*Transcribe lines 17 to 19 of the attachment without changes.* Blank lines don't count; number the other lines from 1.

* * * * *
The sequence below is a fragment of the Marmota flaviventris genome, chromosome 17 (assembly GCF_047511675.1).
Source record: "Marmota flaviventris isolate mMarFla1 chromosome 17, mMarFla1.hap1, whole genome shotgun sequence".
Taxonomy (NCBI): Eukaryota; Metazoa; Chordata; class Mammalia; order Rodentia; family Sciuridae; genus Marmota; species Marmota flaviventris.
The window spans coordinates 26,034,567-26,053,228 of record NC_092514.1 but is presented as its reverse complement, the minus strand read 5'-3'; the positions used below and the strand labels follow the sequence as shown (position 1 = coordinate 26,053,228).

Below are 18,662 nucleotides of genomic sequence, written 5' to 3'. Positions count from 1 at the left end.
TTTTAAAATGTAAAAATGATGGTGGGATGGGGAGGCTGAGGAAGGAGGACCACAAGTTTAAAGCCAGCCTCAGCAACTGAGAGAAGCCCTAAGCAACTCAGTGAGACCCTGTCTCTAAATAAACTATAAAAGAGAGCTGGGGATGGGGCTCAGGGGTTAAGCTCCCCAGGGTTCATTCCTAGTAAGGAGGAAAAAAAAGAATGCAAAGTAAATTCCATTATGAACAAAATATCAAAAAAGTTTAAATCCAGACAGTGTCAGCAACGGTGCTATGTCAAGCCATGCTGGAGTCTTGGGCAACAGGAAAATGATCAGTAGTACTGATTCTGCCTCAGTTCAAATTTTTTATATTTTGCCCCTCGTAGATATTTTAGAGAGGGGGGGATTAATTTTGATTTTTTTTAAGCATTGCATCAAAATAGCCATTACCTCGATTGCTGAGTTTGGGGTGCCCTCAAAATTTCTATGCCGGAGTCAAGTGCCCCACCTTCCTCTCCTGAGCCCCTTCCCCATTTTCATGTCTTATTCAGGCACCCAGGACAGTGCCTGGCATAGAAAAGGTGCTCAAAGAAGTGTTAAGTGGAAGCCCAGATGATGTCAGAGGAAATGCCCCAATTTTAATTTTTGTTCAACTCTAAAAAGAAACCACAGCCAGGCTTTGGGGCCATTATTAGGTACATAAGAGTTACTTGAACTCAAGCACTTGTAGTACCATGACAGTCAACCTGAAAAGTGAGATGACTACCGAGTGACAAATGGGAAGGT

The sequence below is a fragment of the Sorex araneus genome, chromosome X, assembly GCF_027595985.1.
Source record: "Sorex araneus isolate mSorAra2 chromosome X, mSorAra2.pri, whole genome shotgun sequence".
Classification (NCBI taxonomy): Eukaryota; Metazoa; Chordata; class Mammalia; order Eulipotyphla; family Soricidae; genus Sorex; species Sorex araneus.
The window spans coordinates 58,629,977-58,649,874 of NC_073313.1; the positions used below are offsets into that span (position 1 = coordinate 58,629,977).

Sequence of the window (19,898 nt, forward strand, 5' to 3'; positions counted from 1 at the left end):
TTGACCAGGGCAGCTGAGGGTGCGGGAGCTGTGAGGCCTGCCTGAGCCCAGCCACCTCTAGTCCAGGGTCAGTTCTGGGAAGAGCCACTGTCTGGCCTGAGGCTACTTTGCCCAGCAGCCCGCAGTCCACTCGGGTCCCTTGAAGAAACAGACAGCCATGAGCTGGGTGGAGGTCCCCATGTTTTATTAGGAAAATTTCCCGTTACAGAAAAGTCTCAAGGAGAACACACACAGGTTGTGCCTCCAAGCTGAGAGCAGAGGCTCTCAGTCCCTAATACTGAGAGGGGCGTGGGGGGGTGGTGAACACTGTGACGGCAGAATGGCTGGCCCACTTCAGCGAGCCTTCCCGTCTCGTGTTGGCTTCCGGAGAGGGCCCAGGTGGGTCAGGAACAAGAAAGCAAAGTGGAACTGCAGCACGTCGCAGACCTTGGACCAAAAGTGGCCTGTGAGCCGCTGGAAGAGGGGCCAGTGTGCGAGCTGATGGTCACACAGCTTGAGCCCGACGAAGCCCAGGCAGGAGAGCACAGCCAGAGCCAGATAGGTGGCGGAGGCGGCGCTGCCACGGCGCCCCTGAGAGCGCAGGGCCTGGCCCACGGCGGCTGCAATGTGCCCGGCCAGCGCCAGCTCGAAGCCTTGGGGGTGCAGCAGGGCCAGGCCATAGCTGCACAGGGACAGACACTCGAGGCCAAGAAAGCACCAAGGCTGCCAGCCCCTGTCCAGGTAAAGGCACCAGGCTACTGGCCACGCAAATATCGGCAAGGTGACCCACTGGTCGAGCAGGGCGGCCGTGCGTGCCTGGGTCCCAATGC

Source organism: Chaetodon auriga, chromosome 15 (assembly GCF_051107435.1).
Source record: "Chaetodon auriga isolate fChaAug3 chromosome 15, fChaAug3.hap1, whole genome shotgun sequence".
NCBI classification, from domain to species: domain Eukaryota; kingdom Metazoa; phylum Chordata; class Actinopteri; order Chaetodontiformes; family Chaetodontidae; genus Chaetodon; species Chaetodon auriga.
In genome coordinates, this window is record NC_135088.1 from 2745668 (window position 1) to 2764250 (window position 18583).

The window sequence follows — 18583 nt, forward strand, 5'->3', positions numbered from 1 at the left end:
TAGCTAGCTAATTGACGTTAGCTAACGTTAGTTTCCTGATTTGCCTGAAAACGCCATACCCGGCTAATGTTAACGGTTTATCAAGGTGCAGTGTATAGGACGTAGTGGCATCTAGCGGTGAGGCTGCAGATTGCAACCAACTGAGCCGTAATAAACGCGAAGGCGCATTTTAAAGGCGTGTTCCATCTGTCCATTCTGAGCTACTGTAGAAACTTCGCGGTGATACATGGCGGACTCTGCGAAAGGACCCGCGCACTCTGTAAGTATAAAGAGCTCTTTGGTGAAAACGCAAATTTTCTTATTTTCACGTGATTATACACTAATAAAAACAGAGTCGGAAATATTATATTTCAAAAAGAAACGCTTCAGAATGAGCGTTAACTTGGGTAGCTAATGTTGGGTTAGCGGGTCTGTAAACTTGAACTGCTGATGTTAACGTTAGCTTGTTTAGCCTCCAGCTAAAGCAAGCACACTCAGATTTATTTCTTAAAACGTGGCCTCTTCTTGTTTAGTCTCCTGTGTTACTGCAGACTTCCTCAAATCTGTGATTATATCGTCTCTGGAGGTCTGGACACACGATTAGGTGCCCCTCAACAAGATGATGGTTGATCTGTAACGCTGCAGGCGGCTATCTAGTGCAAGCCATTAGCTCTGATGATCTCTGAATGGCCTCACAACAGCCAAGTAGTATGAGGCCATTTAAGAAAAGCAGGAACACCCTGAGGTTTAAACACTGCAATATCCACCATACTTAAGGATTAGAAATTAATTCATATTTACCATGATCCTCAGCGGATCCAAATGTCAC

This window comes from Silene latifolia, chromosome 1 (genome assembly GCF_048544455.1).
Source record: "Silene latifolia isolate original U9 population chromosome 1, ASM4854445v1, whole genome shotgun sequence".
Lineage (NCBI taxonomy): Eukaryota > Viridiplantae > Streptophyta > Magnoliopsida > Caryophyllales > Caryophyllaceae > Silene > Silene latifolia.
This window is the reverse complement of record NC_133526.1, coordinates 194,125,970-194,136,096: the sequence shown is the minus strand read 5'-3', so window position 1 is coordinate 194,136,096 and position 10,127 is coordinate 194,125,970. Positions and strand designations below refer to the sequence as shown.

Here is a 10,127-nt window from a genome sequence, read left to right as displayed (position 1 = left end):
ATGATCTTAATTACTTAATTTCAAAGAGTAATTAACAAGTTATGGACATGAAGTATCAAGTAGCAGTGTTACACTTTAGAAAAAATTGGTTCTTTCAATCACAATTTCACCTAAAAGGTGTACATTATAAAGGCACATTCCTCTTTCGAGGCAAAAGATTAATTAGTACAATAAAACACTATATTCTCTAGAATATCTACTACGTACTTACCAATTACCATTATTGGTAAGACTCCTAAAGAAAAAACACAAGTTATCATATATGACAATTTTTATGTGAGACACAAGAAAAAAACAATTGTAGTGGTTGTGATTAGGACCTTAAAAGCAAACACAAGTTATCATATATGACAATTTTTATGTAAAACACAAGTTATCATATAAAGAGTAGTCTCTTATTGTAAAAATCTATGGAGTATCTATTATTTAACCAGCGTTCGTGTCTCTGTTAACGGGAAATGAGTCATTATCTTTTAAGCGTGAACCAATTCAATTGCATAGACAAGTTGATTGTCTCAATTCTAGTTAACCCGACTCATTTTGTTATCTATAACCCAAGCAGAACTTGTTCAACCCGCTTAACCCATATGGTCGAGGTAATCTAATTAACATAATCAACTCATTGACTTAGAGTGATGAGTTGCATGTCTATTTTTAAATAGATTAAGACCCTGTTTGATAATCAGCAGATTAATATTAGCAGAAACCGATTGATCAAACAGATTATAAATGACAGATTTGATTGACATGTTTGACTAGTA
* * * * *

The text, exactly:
The window sequence follows — 18583 nt, forward strand, 5'->3', positions numbered from 1 at the left end:
TAGCTAGCTAATTGACGTTAGCTAACGTTAGTTTCCTGATTTGCCTGAAAACGCCATACCCGGCTAATGTTAACGGTTTATCAAGGTGCAGTGTATAGGACGTAGTGGCATCTAGCGGTGAGGCTGCAGATTGCAACCAACTGAGCCGTAATAAACGCGAAGGCGCATTTTAAAGGCGTGTTCCATCTGTCCATTCTGAGCTACTGTAGAAACTTCGCGGTGATACATGGCGGACTCTGCGAAAGGACCCGCGCACTCTGTAAGTATAAAGAGCTCTTTGGTGAAAACGCAAATTTTCTTATTTTCACGTGATTATACACTAATAAAAACAGAGTCGGAAATATTATATTTCAAAAAGAAACGCTTCAGAATGAGCGTTAACTTGGGTAGCTAATGTTGGGTTAGCGGGTCTGTAAACTTGAACTGCTGATGTTAACGTTAGCTTGTTTAGCCTCCAGCTAAAGCAAGCACACTCAGATTTATTTCTTAAAACGTGGCCTCTTCTTGTTTAGTCTCCTGTGTTACTGCAGACTTCCTCAAATCTGTGATTATATCGTCTCTGGAGGTCTGGACACACGATTAGGTGCCCCTCAACAAGATGATGGTTGATCTGTAACGCTGCAGGCGGCTATCTAGTGCAAGCCATTAGCTCTGATGATCTCTGAATGGCCTCACAACAGCCAAGTAGTATGAGGCCATTTAAGAAAAGCAGGAACACCCTGAGGTTTAAACACTGCAATATCCACCATACTTAAGGATTAGAAATTAATTCATATTTACCATGATCCTCAGCGGATCCAAATGTCAC

This window comes from Silene latifolia, chromosome 1 (genome assembly GCF_048544455.1).